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Outcomes in Economic Evaluations of Public Health Interventions in Low‐ and Middle‐Income Countries: Health, Capabilities and Subjective Wellbeing

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  • Giulia Greco
  • Paula Lorgelly
  • Inthira Yamabhai

Abstract

Public health programmes tend to be complex and may combine social strategies with aspects of empowerment, capacity building and knowledge across sectors. The nature of the programmes means that some effects are likely to occur outside the healthcare sector; this breadth impacts on the choice of health and non‐health outcomes to measure and value in an economic evaluation. Employing conventional outcome measures in evaluations of public health has been questioned. There are concerns that such measures are too narrow, overlook important dimensions of programme effect and, thus, lead to such interventions being undervalued. This issue is of particular importance for low‐income and middle‐income countries, which face considerable budget constraints, yet deliver a large proportion of health activities within public health programmes. The need to develop outcome measures, which include broader measures of quality of life, has given impetus to the development of a variety of new, holistic approaches, including Sen's capability framework and measures of subjective wellbeing. Despite their promise, these approaches have not yet been widely applied, perhaps because they present significant methodological challenges. This paper outlines the methodological challenges for the identification and measurement of broader outcomes of public health interventions in economic evaluation in low‐income and middle‐income countries.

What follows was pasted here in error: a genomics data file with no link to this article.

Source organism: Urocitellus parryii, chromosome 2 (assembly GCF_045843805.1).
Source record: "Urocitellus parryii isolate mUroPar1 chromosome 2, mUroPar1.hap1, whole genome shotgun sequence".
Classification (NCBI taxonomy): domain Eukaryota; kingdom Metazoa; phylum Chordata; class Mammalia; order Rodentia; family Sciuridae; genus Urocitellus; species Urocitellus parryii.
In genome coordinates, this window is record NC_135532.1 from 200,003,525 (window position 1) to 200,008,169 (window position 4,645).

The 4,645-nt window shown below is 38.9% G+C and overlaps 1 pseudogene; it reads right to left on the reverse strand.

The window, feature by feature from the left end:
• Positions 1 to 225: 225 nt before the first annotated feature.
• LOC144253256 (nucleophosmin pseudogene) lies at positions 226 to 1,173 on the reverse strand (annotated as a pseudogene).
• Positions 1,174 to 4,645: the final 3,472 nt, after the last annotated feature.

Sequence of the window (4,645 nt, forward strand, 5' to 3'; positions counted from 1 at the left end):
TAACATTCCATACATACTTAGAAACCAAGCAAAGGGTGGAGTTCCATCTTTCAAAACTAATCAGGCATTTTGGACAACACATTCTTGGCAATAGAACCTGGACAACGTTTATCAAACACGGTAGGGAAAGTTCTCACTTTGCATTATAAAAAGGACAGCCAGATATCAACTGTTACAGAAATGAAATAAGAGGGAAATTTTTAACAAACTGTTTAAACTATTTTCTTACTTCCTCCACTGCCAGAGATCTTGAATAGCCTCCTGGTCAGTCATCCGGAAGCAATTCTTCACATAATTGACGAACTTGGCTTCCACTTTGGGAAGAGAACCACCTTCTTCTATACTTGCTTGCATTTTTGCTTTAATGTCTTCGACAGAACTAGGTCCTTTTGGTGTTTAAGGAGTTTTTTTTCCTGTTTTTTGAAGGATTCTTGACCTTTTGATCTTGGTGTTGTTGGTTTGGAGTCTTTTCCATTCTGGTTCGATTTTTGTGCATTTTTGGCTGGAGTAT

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  • Giulia Greco & Paula Lorgelly & Inthira Yamabhai, 2016. "Outcomes in Economic Evaluations of Public Health Interventions in Low‐ and Middle‐Income Countries: Health, Capabilities and Subjective Wellbeing," Health Economics, John Wiley & Sons, Ltd., vol. 25(S1), pages 83-94, February.
  • Handle: RePEc:wly:hlthec:v:25:y:2016:i:s1:p:83-94
    DOI: 10.1002/hec.3302
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    3. Deidda, Manuela & Geue, Claudia & Kreif, Noemi & Dundas, Ruth & McIntosh, Emma, 2019. "A framework for conducting economic evaluations alongside natural experiments," Social Science & Medicine, Elsevier, vol. 220(C), pages 353-361.
    4. Gang Chen & Julie Ratcliffe & Billingsley Kaambwa & Nikki McCaffrey & Jeff Richardson, 2018. "Empirical Comparison Between Capability and Two Health-Related Quality of Life Measures," Social Indicators Research: An International and Interdisciplinary Journal for Quality-of-Life Measurement, Springer, vol. 140(1), pages 175-190, November.
    5. Enrica Chiappero‐Martinetti & Paola Salardi & Francesco Scervini, 2019. "Estimating conversion rates: A new empirical strategy with an application to health care in Italy," Health Economics, John Wiley & Sons, Ltd., vol. 28(6), pages 748-764, June.
    6. Catherine Pitt & Anna Vassall & Yot Teerawattananon & Ulla K. Griffiths & Lorna Guinness & Damian Walker & Nicola Foster & Kara Hanson, 2016. "Foreword: Health Economic Evaluations in Low‐ and Middle‐income Countries: Methodological Issues and Challenges for Priority Setting," Health Economics, John Wiley & Sons, Ltd., vol. 25(S1), pages 1-5, February.
    7. Paul Mark Mitchell & Samantha Husbands & Sarah Byford & Philip Kinghorn & Cara Bailey & Tim J. Peters & Joanna Coast, 2021. "Challenges in developing capability measures for children and young people for use in the economic evaluation of health and care interventions," Health Economics, John Wiley & Sons, Ltd., vol. 30(9), pages 1990-2003, September.

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